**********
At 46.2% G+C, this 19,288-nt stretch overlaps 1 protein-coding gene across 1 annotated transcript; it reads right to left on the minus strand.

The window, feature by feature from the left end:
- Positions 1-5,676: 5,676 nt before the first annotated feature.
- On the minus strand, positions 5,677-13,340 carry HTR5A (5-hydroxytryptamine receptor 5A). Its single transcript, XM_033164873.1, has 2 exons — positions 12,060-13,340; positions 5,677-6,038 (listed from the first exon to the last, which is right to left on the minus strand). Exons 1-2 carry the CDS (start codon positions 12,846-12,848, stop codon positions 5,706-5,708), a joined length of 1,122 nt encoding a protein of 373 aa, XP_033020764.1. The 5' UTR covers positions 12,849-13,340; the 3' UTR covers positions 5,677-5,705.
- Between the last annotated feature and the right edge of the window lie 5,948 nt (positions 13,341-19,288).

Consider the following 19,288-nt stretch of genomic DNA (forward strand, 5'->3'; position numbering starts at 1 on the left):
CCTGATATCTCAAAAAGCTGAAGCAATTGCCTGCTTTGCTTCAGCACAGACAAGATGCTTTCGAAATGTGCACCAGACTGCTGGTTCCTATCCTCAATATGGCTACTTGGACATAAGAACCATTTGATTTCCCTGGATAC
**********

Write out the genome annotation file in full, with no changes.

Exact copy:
At 46.2% G+C, this 19,288-nt stretch overlaps 1 protein-coding gene across 1 annotated transcript; it reads right to left on the minus strand.

The window, feature by feature from the left end:
- Positions 1-5,676: 5,676 nt before the first annotated feature.
- On the minus strand, positions 5,677-13,340 carry HTR5A (5-hydroxytryptamine receptor 5A). Its single transcript, XM_033164873.1, has 2 exons — positions 12,060-13,340; positions 5,677-6,038 (listed from the first exon to the last, which is right to left on the minus strand). Exons 1-2 carry the CDS (start codon positions 12,846-12,848, stop codon positions 5,706-5,708), a joined length of 1,122 nt encoding a protein of 373 aa, XP_033020764.1. The 5' UTR covers positions 12,849-13,340; the 3' UTR covers positions 5,677-5,705.
- Between the last annotated feature and the right edge of the window lie 5,948 nt (positions 13,341-19,288).

Consider the following 19,288-nt stretch of genomic DNA (forward strand, 5'->3'; position numbering starts at 1 on the left):
CCTGATATCTCAAAAAGCTGAAGCAATTGCCTGCTTTGCTTCAGCACAGACAAGATGCTTTCGAAATGTGCACCAGACTGCTGGTTCCTATCCTCAATATGGCTACTTGGACATAAGAACCATTTGATTTCCCTGGATAC